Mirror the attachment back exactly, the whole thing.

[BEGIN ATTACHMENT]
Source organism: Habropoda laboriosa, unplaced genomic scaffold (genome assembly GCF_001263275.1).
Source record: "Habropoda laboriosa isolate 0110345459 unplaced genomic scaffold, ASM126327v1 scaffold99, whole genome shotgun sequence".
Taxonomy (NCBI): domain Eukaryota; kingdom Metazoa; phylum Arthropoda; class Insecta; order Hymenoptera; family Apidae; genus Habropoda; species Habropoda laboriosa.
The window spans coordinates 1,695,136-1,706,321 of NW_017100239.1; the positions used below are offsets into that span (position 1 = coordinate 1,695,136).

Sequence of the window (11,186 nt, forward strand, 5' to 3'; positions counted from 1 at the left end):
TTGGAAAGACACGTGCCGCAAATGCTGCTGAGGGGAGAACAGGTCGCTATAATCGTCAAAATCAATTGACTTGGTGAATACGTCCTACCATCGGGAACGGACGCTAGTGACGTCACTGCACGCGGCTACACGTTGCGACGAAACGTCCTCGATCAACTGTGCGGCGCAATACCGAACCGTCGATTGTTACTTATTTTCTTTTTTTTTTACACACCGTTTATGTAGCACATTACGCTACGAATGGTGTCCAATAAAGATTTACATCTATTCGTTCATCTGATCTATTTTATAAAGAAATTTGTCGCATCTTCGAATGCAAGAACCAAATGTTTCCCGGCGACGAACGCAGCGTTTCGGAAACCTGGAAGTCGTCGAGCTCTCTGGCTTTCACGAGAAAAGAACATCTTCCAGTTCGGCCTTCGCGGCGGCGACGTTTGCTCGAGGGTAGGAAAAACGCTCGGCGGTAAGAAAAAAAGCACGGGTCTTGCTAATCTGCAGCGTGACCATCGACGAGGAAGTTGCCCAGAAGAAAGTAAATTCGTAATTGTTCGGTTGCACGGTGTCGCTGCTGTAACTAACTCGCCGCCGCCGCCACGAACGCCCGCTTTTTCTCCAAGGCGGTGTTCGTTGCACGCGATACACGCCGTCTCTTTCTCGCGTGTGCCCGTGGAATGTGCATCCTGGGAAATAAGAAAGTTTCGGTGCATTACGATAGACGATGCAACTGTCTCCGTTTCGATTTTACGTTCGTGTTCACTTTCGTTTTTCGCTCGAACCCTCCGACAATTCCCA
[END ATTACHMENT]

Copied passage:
Source organism: Habropoda laboriosa, unplaced genomic scaffold (genome assembly GCF_001263275.1).
Source record: "Habropoda laboriosa isolate 0110345459 unplaced genomic scaffold, ASM126327v1 scaffold99, whole genome shotgun sequence".
Taxonomy (NCBI): domain Eukaryota; kingdom Metazoa; phylum Arthropoda; class Insecta; order Hymenoptera; family Apidae; genus Habropoda; species Habropoda laboriosa.
The window spans coordinates 1,695,136-1,706,321 of NW_017100239.1; the positions used below are offsets into that span (position 1 = coordinate 1,695,136).

Sequence of the window (11,186 nt, forward strand, 5' to 3'; positions counted from 1 at the left end):
TTGGAAAGACACGTGCCGCAAATGCTGCTGAGGGGAGAACAGGTCGCTATAATCGTCAAAATCAATTGACTTGGTGAATACGTCCTACCATCGGGAACGGACGCTAGTGACGTCACTGCACGCGGCTACACGTTGCGACGAAACGTCCTCGATCAACTGTGCGGCGCAATACCGAACCGTCGATTGTTACTTATTTTCTTTTTTTTTTACACACCGTTTATGTAGCACATTACGCTACGAATGGTGTCCAATAAAGATTTACATCTATTCGTTCATCTGATCTATTTTATAAAGAAATTTGTCGCATCTTCGAATGCAAGAACCAAATGTTTCCCGGCGACGAACGCAGCGTTTCGGAAACCTGGAAGTCGTCGAGCTCTCTGGCTTTCACGAGAAAAGAACATCTTCCAGTTCGGCCTTCGCGGCGGCGACGTTTGCTCGAGGGTAGGAAAAACGCTCGGCGGTAAGAAAAAAAGCACGGGTCTTGCTAATCTGCAGCGTGACCATCGACGAGGAAGTTGCCCAGAAGAAAGTAAATTCGTAATTGTTCGGTTGCACGGTGTCGCTGCTGTAACTAACTCGCCGCCGCCGCCACGAACGCCCGCTTTTTCTCCAAGGCGGTGTTCGTTGCACGCGATACACGCCGTCTCTTTCTCGCGTGTGCCCGTGGAATGTGCATCCTGGGAAATAAGAAAGTTTCGGTGCATTACGATAGACGATGCAACTGTCTCCGTTTCGATTTTACGTTCGTGTTCACTTTCGTTTTTCGCTCGAACCCTCCGACAATTCCCA